REVEALED: CDC bought cell phone location data to track COVID-19 public health order compliance

The CDC said the data "has been critical for ongoing response efforts, such as hourly monitoring of activity in curfew zones or detailed counts of visits to participating pharmacies for vaccine monitoring."

Hannah Nightingale Washington DC

Documents from the Centers for Disease Control and Prevention have revealed that the government agency bought access to cell phone location data to analyze a wide variety of issues, but most notably, compliance with public health orders issued during the pandemic.

In CDC documents obtained by Motherboard, it outlines 21 "potential CDC use cases for data."

These include pandemic-related uses like "the effect of large-scale anti-contagion policies on the COVID-19 pandemic," "Examination of COVID-19 vaccination rates, mobility, … at the county or sub-county level (this could also be applies to flu and mask use)," and "examination of the correlation of mobility patterns data and rise in COVID-19 cases" which looks at things like school openings or closures, shelter in place orders, and movement restrictions.

According to Motherboard, the CDC reportedly paid $420,000 for a year’s access to this data through SafeGraph, a location data firm whose investors include Peter Thiel and the former head of Saudi intelligence, and which had been banned from the Google Play Store last June.

According to Motherboard, SafeGraph obtained its location data by offering app developers at a cost a code to embed in their programs, that funnels the data to the company.

The CDC’s document said SafeGraph’s data "has been critical for ongoing response efforts, such as hourly monitoring of activity in curfew zones or detailed counts of visits to participating pharmacies for vaccine monitoring." The documents date from 2021.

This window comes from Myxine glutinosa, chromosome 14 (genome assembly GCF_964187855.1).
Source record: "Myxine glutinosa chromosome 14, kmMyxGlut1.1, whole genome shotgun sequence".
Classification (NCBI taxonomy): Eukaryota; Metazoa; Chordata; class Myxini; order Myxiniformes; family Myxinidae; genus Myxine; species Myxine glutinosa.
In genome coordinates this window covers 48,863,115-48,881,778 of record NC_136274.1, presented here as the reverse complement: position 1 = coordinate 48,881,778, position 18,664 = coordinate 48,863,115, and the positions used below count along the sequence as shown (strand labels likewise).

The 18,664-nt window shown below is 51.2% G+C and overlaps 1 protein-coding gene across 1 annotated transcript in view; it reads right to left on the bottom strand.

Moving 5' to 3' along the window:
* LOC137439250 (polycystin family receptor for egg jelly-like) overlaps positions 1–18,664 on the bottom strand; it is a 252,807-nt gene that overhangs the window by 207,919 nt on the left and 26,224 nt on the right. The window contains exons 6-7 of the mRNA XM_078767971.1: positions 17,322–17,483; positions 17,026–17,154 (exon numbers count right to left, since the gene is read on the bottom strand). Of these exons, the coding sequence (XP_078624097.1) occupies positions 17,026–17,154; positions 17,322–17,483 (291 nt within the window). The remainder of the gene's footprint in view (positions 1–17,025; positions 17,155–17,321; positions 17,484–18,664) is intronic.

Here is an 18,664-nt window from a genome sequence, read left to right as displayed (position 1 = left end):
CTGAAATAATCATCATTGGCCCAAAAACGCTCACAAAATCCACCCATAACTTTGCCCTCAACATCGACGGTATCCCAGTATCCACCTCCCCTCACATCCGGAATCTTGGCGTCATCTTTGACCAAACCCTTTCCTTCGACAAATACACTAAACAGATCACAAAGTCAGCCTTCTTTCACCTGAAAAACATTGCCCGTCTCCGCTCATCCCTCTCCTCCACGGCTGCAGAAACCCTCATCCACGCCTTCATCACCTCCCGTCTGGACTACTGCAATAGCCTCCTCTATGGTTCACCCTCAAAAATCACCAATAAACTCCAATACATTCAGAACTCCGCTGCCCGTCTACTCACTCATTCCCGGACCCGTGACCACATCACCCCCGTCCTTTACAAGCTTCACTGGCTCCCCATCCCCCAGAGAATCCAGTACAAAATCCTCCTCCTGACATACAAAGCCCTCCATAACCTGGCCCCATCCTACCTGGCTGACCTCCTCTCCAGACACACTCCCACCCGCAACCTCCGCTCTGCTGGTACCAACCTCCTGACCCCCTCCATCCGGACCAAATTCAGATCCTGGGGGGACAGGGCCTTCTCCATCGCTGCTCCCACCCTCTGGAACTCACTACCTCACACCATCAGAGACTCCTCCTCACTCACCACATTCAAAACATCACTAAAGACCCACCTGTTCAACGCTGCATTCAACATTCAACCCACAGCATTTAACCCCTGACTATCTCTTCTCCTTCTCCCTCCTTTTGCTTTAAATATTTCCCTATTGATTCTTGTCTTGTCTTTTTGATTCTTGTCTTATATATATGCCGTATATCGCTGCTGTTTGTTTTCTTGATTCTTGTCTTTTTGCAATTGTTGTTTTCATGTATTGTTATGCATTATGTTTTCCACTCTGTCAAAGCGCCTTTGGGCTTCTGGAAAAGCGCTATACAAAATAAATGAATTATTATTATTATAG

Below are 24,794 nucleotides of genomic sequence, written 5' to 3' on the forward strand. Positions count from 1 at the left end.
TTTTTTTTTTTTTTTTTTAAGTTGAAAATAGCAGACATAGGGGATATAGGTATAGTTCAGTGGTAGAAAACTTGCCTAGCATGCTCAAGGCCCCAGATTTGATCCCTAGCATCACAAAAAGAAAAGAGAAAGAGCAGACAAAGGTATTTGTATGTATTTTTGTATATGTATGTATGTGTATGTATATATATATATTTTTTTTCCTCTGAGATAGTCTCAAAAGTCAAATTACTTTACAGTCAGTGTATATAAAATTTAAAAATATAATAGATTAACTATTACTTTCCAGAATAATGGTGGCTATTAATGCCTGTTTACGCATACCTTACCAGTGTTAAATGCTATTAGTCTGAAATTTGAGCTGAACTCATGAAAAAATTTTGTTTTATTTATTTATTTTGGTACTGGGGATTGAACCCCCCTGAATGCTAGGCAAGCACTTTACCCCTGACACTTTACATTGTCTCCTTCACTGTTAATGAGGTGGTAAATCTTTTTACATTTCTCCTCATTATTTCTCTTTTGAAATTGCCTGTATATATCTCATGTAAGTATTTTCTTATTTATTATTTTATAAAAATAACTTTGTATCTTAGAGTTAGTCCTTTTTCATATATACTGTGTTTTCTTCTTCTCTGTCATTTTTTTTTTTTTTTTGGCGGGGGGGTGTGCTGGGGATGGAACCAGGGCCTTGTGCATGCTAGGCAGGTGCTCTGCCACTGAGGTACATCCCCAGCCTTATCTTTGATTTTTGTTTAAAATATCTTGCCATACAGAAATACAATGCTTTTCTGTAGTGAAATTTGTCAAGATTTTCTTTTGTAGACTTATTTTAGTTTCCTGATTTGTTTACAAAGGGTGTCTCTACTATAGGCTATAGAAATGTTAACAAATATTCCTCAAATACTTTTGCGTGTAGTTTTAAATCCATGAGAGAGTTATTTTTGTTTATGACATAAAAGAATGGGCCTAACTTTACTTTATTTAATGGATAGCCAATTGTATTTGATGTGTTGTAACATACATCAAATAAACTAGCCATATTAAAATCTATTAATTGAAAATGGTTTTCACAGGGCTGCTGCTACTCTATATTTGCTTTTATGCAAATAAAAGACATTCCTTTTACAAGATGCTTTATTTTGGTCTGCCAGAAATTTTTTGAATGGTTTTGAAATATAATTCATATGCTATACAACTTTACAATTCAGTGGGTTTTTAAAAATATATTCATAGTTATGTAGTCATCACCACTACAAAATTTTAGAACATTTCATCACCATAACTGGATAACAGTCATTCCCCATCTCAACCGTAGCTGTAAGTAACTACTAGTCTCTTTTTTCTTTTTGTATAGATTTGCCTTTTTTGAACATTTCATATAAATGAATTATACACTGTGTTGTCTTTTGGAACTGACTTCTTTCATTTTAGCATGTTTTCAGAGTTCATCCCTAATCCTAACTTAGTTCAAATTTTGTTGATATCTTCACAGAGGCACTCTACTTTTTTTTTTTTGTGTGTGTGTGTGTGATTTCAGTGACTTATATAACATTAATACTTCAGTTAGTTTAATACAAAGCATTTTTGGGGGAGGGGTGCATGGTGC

One section of the document goes on to state the data’s usage for other non-COVID-19–related programs.

"CDC also plans to use mobility data and services acquired through this acquisition to support non-COVID-19 programmatic areas and public health priorities across the agency, including but not limited to travel to parks and green spaces, physical activity and mode of travel, and population migration before, during, and after natural disasters," it reads. "The mobility data obtained under this contract will be available for CDC agency-wide use and will support numerous CDC priorities."

The data was reportedly derived from at least 20 million active cellphone users per day in the US.

SafeGraph, according to Motherboard, sells both raw location data or packaged products of data, with the CDC purchasing access to "US Core Place Data," "Weekly Patterns Data," and "Neighborhood Patterns Data."

"SafeGraph offers visitor data at the Census Block Group level that allows for extremely accurate insights related to age, gender, race, citizenship status, income, and more," one of the CDC documents reads.

In April of 2020, SafeGraph announced in a blog post that it would be offering foot traffic data for free to nonprofit organizations and both local and federal government agencies.

The CDC later purchased access to the data due to SafeGraph no longer offering the data for free, the documents reportedly state.

"CDC has interest in continued access to this mobility data as the country opens back up. This data is used by several teams/groups in the response and have been resulting in deeper insights into the pandemic as it pertains to human behavior," one section reads.


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